WASHINGTON — A recent report from the National Academy of Sciences' Institute of Medicine has helped fuel debate on what can be done to resolve the nation's worsening shortage of donated organs.
The report, written by a panel of respected experts, suggested intensified efforts to boost Americans' flagging altruistic instincts and called for more research into how to improve the existing organ donation system.
Institute of Medicine (IOM) advisers also called for revised resuscitation standards to increase the chances that organs of brain-dead trauma victims could be preserved for transplant.
Furthermore, they encouraged authorities to experiment with a new cardiac standard of death, in the hopes that it could roughly double the number of available grafts culled from patients who donate after being declared brain-dead.
Such a standard could allow up to 22,000 donations per year from patients in permanent vegetative states or comas, said Dr. James F. Childress, a professor of medical ethics at the University of Virginia and chair of the IOM panel.
But for some ethicists, the report was more noteworthy for what it did not recommend. The IOM panel avoided a host of more controversial policies that some ethicists say are needed in light of the thousands of Americans who die each year while languishing on transplant waiting lists.
“This report could be said in many ways [to be] a conservative report,” Dr. Childress told members of the President's Council on Bioethics at a recent council meeting.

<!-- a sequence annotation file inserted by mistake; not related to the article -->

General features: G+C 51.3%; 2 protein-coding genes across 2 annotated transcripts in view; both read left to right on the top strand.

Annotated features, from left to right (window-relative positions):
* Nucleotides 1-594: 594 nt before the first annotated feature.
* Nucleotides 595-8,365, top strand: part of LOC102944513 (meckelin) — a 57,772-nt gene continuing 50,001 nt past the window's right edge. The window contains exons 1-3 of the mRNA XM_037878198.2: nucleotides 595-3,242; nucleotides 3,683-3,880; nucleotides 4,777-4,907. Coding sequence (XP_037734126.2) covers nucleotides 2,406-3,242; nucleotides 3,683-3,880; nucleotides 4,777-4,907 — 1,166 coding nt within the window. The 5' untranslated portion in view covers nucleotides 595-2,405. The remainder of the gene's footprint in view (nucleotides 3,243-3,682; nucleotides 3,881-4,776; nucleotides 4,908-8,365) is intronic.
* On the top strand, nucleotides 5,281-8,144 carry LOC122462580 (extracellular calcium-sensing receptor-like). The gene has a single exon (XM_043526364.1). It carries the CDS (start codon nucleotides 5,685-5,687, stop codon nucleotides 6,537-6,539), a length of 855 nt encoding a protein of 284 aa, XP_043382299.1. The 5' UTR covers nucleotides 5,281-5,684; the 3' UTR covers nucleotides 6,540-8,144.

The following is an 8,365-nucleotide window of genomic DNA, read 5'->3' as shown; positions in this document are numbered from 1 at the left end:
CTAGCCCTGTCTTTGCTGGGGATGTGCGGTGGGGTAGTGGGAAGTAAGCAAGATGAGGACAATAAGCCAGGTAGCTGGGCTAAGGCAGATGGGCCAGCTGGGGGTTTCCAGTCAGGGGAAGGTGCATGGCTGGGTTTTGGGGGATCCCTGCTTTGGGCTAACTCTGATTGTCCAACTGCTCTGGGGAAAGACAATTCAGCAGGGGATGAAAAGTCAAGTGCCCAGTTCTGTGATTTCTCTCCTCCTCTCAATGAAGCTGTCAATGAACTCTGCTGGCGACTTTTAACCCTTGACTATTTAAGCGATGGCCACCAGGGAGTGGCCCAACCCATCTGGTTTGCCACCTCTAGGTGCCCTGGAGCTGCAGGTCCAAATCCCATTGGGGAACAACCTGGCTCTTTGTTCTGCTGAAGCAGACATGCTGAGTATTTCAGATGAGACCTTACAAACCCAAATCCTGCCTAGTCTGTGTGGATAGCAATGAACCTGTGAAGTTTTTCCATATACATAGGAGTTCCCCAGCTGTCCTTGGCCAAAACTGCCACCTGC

The IOM panel recommended against what some members of the President's Council support: Allowing the buying and selling of human organs from live donors, in the hopes that market forces move supply nearer to demand.
Some ethicists acknowledge that allowing an organ market is a radical solution, fraught with the ethical pitfalls inherent in commodifying body parts.
But they see the benefit as outweighing the risk of death for the 92,400 Americans currently on the United Network for Organ Sharing (UNOS) waiting list. Meanwhile, the number of Americans with end-stage renal disease is expected to double to nearly 650,000 by 2015.
A vocal group of free-market advocates sees it differently. Dr. Benjamin Hippen, a nephrologist at Carolinas Medical Center in Charlotte, N.C., argues that a regulated market in human organs would boost the supply of viable kidneys, while doing away with a dangerous international black market.
Dr. Hippen, an at-large member of the UNOS board, rejects the idea that a legal organ market is a necessary evil.
“Mine is not an argument that the ends justify the means; mine is an argument that the means themselves do not warrant legal prohibition,” he told the bioethics council.
Meanwhile, others continue to caution that financial incentives would exploit low-income individuals desperate to sell organs out of economic need.
“We simply can't ignore the fact that the sellers are going to be the poor, predominantly. Most well-off people are not going to sell their organs as a way to buy a third car,” said Eric Cohen of the Ethics and Public Policy Center, a conservative think tank in Washington.
The President's Council on Bioethics is not expected to issue its recommendations for organ donation until the fall.